6.
Journal of Endocrinology and Metabolism ; 11(1):1-7, 2021.
Article in English | Scopus | ID: covidwho-1143873

ABSTRACT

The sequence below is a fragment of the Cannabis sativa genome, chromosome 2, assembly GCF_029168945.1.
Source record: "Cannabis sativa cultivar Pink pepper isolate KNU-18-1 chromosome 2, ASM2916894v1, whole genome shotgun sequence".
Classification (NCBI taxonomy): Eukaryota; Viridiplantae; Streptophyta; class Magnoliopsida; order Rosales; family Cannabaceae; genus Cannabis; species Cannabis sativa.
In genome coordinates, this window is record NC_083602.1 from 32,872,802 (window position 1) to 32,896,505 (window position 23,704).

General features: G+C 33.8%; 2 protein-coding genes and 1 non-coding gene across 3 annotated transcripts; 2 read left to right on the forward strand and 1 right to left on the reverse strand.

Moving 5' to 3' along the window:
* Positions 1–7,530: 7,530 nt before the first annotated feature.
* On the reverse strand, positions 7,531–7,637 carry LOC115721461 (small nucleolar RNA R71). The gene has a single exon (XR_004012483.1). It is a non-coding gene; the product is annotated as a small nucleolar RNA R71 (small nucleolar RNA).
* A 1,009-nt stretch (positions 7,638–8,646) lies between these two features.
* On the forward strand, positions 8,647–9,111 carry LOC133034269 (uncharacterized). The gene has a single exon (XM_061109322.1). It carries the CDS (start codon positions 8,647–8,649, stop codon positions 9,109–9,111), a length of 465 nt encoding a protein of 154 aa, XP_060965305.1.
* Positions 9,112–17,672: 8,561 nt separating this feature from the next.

Diabetes is highly linked to the severity of coronavirus disease 2019 (COVID-19). My recent meta-analysis also suggested a higher prevalence of diabetes in severe COVID-19 as compared with non-severe COVID-19. Recent observational studies have shown that hypergly-cemia was significantly associated with severity of COVID-19 in both diabetic and non-diabetic patients. To prevent worse outcome of COVID-19, more tight glucose control is required. I studied the association between hyperglycemia and worse outcome of COVID-19, the putative beneficial and harmful effects, and clinical outcomes of oral hypoglycemic drugs and insulin use in glycemic control among COVID-19 patients, by searching literatures. Although there were some negative studies, the meta-analysis reported that the treatment using metformin was associated with reduction in mortality due to COVID-19. One study showed that treatment with sitagliptin, one of dipeptidyl peptidase-4 (DPP4) inhibitors, during hospitalization was associated with reduction of mortality, with a clinical improvement as compared with patients on the standard care. There were no clinical studies showed effects of glucagon-like peptide-1 receptor agonists, pioglitazone and sulfonylurea on COVID-19 outcomes. Regarding sodium-glucose cotransporter 2 (SGLT2) inhibitors, a case of eugly-cemic diabetic ketoacidosis (DKA) associated with COVID-19 and a case of DKA that was difficult to distinguish from COVID-19 were reported. COVID-19 patients who need hospital care may deteriorate rapidly, an early and appropriate initiation of insulin therapy in hyper-glycemic COVID-19 patients may be to be encouraged. © The authors ;Journal compilation.